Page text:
Soon-to-be-introduced vaccine targets whooping cough in Kenya

Written by Staff Writer by Daniela Teissier, CNN

Kenya’s new policy mandates that all children in the country get access to a combination of vaccines known as the the Covid-19, which combines 21 modern vaccines. While the new policy includes a new focus on diphtheria, tetanus, whooping cough, pneumonia and whooping cough vaccines, nutritionists have already voiced concerns about a soon-to-be-introduced tetanus bacillus conjugate vaccine, commonly known as the Tdap vaccine.

Covid-19 has helped reduce the incidence of pneumonia by 30% in Uganda. Credit: Pixabay/KenMorales

The new policy, which was announced in January, was welcomed by the World Health Organization and other global organizations, including UNAIDS. Marie-Paule Kieny, the WHO’s assistant director-general for health systems and innovation, said in a statement, “new vaccines … are critical for reducing human suffering and saving lives around the world. We are very pleased by the adoption of the new strategy of providing fully immunized children, at least until they turn two years old, with vaccines recommended by WHO to protect them against life-threatening diseases and prevent stunted growth.”

Experts also say the new policy will likely save the lives of tens of thousands of children and lead to shorter hospital stays for those with high-prevalence diseases.

Diphtheria and tetanus are two of the most common childhood illnesses in Kenya and were the major cause of childhood death until the introduction of the Covid-19 vaccine, according to WHO. Uganda’s low case incidence of the diseases has been credited to the introduction of the vaccine in 2010.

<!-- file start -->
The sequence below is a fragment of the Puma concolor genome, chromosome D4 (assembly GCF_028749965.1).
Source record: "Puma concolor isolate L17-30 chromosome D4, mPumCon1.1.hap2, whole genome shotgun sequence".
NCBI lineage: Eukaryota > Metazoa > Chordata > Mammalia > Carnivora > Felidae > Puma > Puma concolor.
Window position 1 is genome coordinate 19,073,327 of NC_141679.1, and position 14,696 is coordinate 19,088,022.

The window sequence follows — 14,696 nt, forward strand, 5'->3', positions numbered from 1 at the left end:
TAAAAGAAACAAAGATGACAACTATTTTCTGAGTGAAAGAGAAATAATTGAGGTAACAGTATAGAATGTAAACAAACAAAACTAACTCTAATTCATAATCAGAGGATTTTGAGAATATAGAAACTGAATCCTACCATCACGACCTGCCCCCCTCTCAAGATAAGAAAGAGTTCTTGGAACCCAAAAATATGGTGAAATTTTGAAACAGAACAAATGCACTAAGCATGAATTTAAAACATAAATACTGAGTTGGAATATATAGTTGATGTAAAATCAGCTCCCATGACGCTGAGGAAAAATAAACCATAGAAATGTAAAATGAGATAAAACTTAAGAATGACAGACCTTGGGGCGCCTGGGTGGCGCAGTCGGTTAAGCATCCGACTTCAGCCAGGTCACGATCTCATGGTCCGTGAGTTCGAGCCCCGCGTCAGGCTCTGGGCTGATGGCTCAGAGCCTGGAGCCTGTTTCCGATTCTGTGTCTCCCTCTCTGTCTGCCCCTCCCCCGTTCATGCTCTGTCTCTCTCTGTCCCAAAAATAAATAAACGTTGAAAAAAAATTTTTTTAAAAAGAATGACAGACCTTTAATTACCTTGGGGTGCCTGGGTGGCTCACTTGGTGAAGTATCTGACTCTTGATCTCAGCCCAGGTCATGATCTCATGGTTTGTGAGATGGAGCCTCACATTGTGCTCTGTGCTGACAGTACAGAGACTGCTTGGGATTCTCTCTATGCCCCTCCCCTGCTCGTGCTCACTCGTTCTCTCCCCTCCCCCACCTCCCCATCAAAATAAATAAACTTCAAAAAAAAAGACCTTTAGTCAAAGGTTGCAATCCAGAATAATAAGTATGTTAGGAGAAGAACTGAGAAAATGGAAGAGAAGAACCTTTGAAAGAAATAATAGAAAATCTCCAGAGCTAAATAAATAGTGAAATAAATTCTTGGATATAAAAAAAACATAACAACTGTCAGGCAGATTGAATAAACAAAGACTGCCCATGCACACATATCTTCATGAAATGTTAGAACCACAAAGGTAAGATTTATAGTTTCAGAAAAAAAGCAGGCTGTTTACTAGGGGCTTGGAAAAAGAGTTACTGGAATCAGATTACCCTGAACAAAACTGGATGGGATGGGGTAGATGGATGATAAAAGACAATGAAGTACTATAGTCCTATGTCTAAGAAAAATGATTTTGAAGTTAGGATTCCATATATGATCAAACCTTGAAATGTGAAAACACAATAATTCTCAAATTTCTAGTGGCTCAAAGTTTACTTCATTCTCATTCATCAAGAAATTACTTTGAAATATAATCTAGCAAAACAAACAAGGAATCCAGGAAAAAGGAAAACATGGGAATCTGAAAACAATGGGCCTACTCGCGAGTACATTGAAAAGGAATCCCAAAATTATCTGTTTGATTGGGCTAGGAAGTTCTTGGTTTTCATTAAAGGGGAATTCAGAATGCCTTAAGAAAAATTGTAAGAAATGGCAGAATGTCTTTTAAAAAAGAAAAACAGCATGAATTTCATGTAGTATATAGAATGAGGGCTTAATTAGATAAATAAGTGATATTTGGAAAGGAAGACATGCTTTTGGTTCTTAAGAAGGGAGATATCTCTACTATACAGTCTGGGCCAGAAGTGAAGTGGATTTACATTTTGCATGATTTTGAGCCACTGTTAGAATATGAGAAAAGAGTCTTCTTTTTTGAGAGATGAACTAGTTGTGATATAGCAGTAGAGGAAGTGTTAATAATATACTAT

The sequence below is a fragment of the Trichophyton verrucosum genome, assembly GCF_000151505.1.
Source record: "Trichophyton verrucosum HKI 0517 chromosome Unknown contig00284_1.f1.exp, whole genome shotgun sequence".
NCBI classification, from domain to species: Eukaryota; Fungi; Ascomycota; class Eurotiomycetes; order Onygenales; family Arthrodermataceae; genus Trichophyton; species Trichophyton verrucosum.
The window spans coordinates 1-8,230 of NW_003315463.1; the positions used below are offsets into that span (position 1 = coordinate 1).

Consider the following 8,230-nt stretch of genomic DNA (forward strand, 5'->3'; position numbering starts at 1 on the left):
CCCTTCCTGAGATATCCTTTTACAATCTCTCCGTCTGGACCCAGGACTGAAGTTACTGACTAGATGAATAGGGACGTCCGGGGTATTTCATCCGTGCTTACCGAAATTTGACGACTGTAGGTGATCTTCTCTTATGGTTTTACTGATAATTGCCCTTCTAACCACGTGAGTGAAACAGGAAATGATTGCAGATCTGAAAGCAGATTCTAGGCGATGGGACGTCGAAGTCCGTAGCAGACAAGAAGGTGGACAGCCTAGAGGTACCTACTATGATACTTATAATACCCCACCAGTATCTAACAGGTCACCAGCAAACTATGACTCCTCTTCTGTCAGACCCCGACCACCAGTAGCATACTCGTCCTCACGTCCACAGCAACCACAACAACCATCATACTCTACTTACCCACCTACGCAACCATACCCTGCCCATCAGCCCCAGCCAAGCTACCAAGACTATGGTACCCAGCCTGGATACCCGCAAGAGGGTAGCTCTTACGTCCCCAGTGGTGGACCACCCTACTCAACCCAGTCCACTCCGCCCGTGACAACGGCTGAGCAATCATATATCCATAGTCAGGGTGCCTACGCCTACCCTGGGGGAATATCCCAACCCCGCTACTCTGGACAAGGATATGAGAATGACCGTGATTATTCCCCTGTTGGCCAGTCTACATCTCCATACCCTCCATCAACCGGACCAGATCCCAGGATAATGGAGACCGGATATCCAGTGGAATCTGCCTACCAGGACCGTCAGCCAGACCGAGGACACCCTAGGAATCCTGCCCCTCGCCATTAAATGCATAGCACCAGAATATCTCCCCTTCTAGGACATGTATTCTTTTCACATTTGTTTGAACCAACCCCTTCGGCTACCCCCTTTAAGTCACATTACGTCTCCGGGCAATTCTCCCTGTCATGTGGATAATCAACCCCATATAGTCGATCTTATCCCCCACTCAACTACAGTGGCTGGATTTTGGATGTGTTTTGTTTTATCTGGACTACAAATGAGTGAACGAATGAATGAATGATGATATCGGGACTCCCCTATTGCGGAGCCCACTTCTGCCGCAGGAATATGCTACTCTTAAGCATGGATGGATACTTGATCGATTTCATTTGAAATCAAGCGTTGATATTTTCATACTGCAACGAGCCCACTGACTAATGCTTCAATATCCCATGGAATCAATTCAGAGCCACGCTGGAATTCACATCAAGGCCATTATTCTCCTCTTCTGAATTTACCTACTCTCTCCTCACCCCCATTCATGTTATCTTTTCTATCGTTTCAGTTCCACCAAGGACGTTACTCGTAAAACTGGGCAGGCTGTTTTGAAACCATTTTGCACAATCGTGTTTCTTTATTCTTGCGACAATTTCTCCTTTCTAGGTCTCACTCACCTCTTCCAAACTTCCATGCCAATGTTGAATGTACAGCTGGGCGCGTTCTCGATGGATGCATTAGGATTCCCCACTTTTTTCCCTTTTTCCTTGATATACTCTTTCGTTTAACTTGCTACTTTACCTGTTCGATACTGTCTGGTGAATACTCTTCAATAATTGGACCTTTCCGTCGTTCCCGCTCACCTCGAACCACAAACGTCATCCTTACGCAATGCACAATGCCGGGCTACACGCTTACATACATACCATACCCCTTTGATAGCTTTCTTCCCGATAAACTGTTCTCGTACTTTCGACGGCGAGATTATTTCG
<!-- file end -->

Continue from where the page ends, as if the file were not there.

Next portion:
How the Covid-19 vaccine works

The Covid-19 vaccine, which is manufactured by Merck & Co., includes vaccines for measles, rubella, pneumococcal pneumonia, rotavirus, polio, Haemophilus influenzae type b (Hib), chicken pox, hepatitis B, rubella, meningococcal conjugate, tetanus, tetanus toxoid and diphtheria, and bacillus conjugate (Tdap).

The British pharmaceutical company GlaxoSmithKline — an agency of the UK government — manufactures the Tdap vaccine, which makes it the first vaccine of its kind to include protection against diphtheria, tetanus, whooping cough and pertussis (whooping cough).

Health officials advise the rollout of the vaccination begins next year and will include 50%, or 17.7 million children under the age of five, in the country’s healthcare systems.

The new policy will cost Kenya’s health service an estimated $1.9 million every year, according to the country’s Ministry of Health, Health Cabinet Secretary Sicily Kariuki. The government is also considering offering financial assistance to those making the transition from obtaining their vaccines from community health centers.

Critics of the new policy say the move will increase costs, shift supplies to government institutions and increase the number of vaccines children are receiving. By requiring that children get at least two doses of immunization, the policy will increase the cost of administering the vaccination, experts say.

Leave a Comment